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Madoff's Ex-Finance Chief Released on $10M Bail

The former finance chief for jailed financier Bernard Madoff was released on $10 million bail Tuesday, 10 months after he admitted his role in an epic fraud that cost thousands of investors billions of dollars.

Frank DiPascali, 53, left U.S. District Court in Manhattan without speaking to reporters after meeting the terms of a bail package that a judge had set in February.

DiPascali pleaded guilty in August to helping with Madoff's multi-decade Ponzi scheme until it collapsed in late 2008, when Madoff revealed to his sons that his private investment business was a fraud and they notified the FBI.

DiPascali walked in front of his lawyer Marc Mukasey as he left the courthouse. Mukasey has said DiPascali has provided substantial information to the government that contributed to the arrests of two computer programmers for the firm and Madoff's longtime auditor.

The 72-year-old Madoff is serving a 150-year prison term after admitting that his secretive investment advisory service at Bernard L. Madoff Investment Securities never bought any securities. Instead, he used new investments to pay returns to existing clients.

DiPascali's cooperation has delayed his sentencing on his guilty plea to securities fraud, money laundering and other charges that carry potential penalties of up to 125 years in prison.

"I was loyal to him. I ended up being loyal to a terrible, terrible fault," DePascali said during the plea.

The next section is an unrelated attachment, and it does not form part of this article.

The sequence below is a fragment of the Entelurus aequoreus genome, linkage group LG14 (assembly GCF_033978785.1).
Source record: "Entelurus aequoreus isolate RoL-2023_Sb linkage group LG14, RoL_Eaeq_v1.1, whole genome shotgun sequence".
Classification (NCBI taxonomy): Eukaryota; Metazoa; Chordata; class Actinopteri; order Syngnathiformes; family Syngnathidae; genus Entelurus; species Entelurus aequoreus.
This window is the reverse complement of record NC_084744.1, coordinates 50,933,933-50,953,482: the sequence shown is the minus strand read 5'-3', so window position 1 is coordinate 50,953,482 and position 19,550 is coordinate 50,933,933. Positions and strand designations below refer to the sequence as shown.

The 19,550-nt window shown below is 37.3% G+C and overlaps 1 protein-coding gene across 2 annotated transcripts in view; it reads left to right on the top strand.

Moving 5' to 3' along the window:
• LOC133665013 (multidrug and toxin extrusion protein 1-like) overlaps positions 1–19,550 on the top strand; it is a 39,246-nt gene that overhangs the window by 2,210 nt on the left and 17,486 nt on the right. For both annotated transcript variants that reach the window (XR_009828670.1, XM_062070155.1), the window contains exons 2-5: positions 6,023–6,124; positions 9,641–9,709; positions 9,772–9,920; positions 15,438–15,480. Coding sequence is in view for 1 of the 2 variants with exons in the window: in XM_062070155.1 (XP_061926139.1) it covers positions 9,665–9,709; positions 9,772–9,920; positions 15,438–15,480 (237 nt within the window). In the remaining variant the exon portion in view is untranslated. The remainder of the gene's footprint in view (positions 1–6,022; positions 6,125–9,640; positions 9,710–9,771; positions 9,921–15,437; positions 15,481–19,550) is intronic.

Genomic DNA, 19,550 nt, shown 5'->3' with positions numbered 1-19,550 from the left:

DiPascali began working for Madoff in 1975, just after he finished high school. He has said he became aware of the fraud by the 1980s or early 1990s.

After his plea, U.S. District Judge Richard Sullivan twice turned down bail packages that were arranged for DiPascali and were supported by prosecutors. He call DiPascali's role in the fraud "crucial" and the potential sentence "astronomical." He asked for proof that DiPascali's cooperation had been significant.

He agreed to the $10 million bail in February but ordered that DiPascali remain under house arrest after his release and required that he and his wife forfeit all family assets except for an amount of less than $300,000 to be agreed upon by the government, the defendant and the judge.

The government filed papers in April saying DiPascali's wife could keep $178,000 after the family gave up assets estimated to be worth more than $6 million. The government said the sale of three cars and a yacht alone totaled nearly $1 million.

The couple had lived in Bridgewater, N.J.